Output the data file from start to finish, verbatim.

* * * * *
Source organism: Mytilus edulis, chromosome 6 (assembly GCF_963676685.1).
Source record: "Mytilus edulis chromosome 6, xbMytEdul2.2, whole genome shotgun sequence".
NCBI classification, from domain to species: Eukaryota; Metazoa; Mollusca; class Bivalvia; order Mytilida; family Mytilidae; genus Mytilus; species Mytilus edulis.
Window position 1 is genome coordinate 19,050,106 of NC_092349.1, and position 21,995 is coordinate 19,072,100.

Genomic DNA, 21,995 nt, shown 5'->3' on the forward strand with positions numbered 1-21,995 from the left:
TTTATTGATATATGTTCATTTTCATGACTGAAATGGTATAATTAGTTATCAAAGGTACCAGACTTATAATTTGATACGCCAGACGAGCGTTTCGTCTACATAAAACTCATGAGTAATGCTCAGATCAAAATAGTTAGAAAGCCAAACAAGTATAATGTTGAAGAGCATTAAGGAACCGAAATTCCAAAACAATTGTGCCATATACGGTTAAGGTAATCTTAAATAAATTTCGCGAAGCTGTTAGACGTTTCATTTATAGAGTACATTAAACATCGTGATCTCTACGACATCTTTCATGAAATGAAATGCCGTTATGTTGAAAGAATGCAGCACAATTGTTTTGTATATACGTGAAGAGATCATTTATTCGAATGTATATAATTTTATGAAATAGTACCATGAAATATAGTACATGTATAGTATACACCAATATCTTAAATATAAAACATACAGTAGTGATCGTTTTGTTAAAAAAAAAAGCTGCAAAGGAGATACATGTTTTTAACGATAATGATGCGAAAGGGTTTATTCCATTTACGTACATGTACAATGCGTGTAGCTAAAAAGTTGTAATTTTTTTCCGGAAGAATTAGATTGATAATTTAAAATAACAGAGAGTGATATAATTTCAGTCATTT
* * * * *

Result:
Source organism: Mytilus edulis, chromosome 6 (assembly GCF_963676685.1).
Source record: "Mytilus edulis chromosome 6, xbMytEdul2.2, whole genome shotgun sequence".
NCBI classification, from domain to species: Eukaryota; Metazoa; Mollusca; class Bivalvia; order Mytilida; family Mytilidae; genus Mytilus; species Mytilus edulis.
Window position 1 is genome coordinate 19,050,106 of NC_092349.1, and position 21,995 is coordinate 19,072,100.

Genomic DNA, 21,995 nt, shown 5'->3' on the forward strand with positions numbered 1-21,995 from the left:
TTTATTGATATATGTTCATTTTCATGACTGAAATGGTATAATTAGTTATCAAAGGTACCAGACTTATAATTTGATACGCCAGACGAGCGTTTCGTCTACATAAAACTCATGAGTAATGCTCAGATCAAAATAGTTAGAAAGCCAAACAAGTATAATGTTGAAGAGCATTAAGGAACCGAAATTCCAAAACAATTGTGCCATATACGGTTAAGGTAATCTTAAATAAATTTCGCGAAGCTGTTAGACGTTTCATTTATAGAGTACATTAAACATCGTGATCTCTACGACATCTTTCATGAAATGAAATGCCGTTATGTTGAAAGAATGCAGCACAATTGTTTTGTATATACGTGAAGAGATCATTTATTCGAATGTATATAATTTTATGAAATAGTACCATGAAATATAGTACATGTATAGTATACACCAATATCTTAAATATAAAACATACAGTAGTGATCGTTTTGTTAAAAAAAAAAGCTGCAAAGGAGATACATGTTTTTAACGATAATGATGCGAAAGGGTTTATTCCATTTACGTACATGTACAATGCGTGTAGCTAAAAAGTTGTAATTTTTTTCCGGAAGAATTAGATTGATAATTTAAAATAACAGAGAGTGATATAATTTCAGTCATTT